Oceans of Slumber – Oceans of Slumber1st September 2020
Self titled albums are usually the debut release by new artists. As if to say, this is us, and what we’re about. Releasing a self titled fourth album, as Oceans of Slumber have done, usually signals a band finally finding its sound, its niche, and groove, after a few albums of development. Metallica’s fifth album, whilst not officially self titled, was the work of a band who had redefined themselves, and provided a gateway to their future. This is certainly the case with Oceans of Slumber. They have produced a very impressive album that has refined their sound. It also announces their return from a period of upheaval.
Following the release of 2018’s The Banished Heart three band members left. That left just the creative core of drummer and pianist Dobber Beverly and vocalist Cammie Gilbert. Mat V Aleman on keyboards also remained to help pick up the pieces. Replacements were found in the shape of Semir Ozerkan on bass and guitarists Jessie Santos and Alexander Lucian. The latter is also a vocal foil for Cammie. Together this line up has created an album that takes you from melancholic vulnerability to unbridled aggression and all stops in between. Its an impressive feat to achieve such variety and make it sound natural, It’s also an album full of anthems. You notice something new with each listen. The more you listen to it, the more you realise what a remarkable release it is.
Trying to associate Ocean of Slumber with a particular genre is a tough task. Their Doom and Gothic metal influences are all still present in the music. However, so is the light and shade provided by quieter, more atmospheric sections that bring this progressive mix to the boil. The combination of melancholy giving way to angst driven metal provides a pleasing dynamic listen. This disparate combination of styles shouldn’t work, but they switch from one to the other with ease. By pushing all their influences to the max, they have created a superb album. Atmospheric and melodic yet aggressive in equal measures.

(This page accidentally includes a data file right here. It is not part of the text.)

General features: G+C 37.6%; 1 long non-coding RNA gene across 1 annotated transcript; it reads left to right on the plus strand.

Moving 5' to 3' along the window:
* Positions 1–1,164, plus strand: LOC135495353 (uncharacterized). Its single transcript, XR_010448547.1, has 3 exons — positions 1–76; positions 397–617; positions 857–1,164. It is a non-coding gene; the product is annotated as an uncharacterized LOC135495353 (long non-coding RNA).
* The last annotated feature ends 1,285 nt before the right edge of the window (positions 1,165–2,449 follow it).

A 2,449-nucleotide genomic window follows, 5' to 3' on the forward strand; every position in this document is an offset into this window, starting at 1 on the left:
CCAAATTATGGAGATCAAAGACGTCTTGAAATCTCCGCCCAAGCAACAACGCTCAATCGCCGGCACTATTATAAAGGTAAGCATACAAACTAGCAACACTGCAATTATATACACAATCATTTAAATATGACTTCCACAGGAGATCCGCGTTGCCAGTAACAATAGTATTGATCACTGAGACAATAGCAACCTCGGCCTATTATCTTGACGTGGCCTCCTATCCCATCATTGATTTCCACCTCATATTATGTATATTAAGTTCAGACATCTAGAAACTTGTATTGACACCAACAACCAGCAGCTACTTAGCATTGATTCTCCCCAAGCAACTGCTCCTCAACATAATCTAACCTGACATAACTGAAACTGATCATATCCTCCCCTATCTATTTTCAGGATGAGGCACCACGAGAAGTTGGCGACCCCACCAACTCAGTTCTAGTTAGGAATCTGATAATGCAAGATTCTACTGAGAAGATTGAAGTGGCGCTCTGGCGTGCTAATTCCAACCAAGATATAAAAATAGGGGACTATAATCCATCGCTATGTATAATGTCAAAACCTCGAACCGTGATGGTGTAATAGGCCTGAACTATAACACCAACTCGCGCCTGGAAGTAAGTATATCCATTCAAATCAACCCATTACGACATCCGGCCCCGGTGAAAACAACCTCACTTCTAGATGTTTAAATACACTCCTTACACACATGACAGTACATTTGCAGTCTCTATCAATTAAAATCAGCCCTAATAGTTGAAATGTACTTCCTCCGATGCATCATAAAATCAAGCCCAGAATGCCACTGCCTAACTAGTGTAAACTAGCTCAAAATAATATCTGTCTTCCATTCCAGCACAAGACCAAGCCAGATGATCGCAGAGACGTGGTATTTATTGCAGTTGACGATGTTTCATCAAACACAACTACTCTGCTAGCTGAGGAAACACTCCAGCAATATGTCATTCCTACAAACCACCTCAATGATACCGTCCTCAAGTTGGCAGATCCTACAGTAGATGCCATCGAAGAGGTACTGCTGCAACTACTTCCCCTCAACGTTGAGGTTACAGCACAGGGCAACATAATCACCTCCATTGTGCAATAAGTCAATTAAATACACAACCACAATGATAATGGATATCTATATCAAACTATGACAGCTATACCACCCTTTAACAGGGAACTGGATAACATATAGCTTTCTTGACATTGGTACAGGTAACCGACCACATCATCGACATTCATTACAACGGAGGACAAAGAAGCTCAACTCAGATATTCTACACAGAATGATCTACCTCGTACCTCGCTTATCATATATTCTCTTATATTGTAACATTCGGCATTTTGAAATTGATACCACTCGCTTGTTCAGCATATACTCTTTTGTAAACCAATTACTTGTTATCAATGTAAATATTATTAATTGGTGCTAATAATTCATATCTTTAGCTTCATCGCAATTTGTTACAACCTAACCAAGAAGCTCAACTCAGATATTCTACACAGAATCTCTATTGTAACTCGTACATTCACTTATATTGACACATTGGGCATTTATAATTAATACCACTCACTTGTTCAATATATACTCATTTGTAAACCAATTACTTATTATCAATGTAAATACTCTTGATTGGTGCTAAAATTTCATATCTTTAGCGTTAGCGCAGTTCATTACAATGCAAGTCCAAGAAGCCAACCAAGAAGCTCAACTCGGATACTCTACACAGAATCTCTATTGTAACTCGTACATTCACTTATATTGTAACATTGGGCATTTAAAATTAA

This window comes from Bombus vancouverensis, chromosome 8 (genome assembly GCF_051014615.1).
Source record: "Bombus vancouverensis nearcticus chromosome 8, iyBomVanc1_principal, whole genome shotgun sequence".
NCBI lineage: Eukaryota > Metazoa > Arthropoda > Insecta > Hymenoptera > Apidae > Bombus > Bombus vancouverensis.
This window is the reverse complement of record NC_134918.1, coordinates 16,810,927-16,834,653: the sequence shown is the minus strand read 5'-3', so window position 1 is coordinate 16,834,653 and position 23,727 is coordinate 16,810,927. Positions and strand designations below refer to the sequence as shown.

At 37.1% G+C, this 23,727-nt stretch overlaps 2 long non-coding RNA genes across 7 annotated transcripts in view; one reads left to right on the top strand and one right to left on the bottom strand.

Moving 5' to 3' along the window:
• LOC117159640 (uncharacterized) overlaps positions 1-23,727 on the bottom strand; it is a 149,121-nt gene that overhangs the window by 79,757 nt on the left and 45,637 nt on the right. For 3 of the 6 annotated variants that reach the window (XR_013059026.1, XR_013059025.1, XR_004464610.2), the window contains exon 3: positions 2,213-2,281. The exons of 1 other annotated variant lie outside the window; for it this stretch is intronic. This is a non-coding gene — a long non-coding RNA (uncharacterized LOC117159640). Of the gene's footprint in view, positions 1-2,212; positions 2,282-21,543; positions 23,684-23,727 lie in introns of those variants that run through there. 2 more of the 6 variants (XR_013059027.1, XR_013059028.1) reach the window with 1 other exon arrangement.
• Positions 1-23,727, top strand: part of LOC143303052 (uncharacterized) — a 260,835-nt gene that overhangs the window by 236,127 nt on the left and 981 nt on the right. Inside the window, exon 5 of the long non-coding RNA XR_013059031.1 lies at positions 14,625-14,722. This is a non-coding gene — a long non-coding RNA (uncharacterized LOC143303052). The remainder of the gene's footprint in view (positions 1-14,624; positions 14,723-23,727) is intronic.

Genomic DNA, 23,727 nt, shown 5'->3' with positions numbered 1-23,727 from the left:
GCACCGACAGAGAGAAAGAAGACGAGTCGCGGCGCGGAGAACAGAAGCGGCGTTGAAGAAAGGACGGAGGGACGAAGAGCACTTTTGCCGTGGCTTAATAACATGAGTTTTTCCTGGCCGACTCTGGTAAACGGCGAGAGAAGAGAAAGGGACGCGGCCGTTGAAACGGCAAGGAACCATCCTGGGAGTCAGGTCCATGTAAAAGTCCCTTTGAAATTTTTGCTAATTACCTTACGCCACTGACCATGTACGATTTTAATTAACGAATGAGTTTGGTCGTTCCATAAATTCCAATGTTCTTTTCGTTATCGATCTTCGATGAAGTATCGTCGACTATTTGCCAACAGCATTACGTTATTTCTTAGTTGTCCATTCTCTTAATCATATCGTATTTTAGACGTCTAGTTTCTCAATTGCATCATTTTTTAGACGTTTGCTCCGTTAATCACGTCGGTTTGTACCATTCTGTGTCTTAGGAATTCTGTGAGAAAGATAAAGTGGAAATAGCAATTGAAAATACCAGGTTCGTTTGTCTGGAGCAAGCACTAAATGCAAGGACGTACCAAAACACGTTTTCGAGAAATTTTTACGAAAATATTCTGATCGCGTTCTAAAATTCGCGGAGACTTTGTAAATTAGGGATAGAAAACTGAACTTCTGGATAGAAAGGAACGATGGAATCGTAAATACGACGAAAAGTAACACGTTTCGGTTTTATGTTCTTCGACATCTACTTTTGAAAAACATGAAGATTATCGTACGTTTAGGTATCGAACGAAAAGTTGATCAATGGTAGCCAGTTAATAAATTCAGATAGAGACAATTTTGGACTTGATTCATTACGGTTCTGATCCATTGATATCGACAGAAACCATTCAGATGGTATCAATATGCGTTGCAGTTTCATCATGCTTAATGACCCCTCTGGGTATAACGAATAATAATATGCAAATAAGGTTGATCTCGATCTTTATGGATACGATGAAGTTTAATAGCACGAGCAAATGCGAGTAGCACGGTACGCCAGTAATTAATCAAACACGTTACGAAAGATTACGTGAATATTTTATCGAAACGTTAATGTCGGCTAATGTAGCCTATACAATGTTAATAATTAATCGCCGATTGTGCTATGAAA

A progressive influence runs throughout the album. The 71 minute run time across its 12 tracks tells you that each takes as long as it needs to get its message across. Opening duo The Soundtrack to my Last Day and Pray For Fire both extend past the seven minute mark. Both are epic multi genre soundscapes that take you on a varied musical journey. The latter is the standout track on the album. From a restrained acoustic driven opening it gives way to a thundering chorus. Cammie‘s mid-song spoken word monologue sounds like a queen addressing her subjects, and adds to the epic nature of the track. A Return to Earth Below is an melodic anthem that harnesses both their metallic and melodic sides to perfection.
The Colors of Grace is a powerful, mournful duet. The accompanying video adds to the drama of the song, as lines are shared back and forth. Technically you could describe it as a ballad, but that would be almost doing it a disservice and dumbing it down. Then at the other end of the spectrum there are tracks like The Adorned Fathomless Creation. In this they manage to cover all their musical bases from a Death Metal opening, to a quieter more melodic, reflective interlude and back again. These dynamic moments, and the natural ease with which they blend them is what makes this album so enjoyable. I have added the recent videos for both tracks below to demonstrate the breadth of styles that OoS have at their disposal.
Progressive influences show up again with the presence of a couple of instrumental interludes. Both Imperfect Divinity and September (Momentaria) are quite moments that add ambience to the album, before both are followed by thunderous returns to power and aggression in their following tracks.
Cammie Gilbert‘s vocals are undoubtedly the star of the show throughout the album. She effortlessly projects power, vulnerability and emotion throughout. She proves herself equally at home handling the delicate vocals on To The Sea, or proving her chops on heavier moments like Total Failure Apparatus. Her performance on The Red Flower is mesmerising. Its epic music is more than matched by a soaring vocal. Were it a mainstream singer, she would be rightly sung about from the rooftops for such ability.
Closing the album with a cover of Type O Negative‘s Wolf Moon is a very apt. The album is very reminiscent of them. The weighty melodrama that was their signature is very evident throughout. It almost provides the blue print starting point for their music. Throwing in a dash of Dream Theater‘s progressive leanings adds to the mix. Add in the power and drama of Evanescence and Within Temptation and you can almost, nearly, maybe start to nail down a description of Oceans of Slumber.
1- The Soundtrack To My Last Day
2- Pray For Fire
3- A Return to the Earth Below
4- Imperfect Divinity
5- The Adorned Fathomless Creation
6- To The Sea (A Tolling of The Bells)
7- The Colors of Grace
8- I Mourn These Yellow Leaves
9- September (Momentaria)
10- Total Failure Apparatus
11- The Red Flower
12- Wolf Moon
September 4th 2020